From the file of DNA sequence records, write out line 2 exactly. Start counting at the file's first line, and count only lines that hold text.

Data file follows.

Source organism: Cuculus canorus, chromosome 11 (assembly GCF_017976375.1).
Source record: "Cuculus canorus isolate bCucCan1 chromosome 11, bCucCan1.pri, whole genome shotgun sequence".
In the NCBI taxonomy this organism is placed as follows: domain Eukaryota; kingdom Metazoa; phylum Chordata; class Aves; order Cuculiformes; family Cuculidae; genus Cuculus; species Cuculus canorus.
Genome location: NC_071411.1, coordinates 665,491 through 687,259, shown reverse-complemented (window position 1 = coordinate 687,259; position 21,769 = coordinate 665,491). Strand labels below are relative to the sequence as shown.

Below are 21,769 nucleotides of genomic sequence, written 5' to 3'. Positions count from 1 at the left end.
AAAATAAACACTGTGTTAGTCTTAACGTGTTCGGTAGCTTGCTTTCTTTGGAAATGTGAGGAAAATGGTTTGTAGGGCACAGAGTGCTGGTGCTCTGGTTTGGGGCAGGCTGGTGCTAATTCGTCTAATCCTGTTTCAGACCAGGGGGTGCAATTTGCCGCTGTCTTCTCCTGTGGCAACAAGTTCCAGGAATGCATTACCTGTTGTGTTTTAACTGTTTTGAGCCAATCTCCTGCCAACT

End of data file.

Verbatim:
Source record: "Cuculus canorus isolate bCucCan1 chromosome 11, bCucCan1.pri, whole genome shotgun sequence".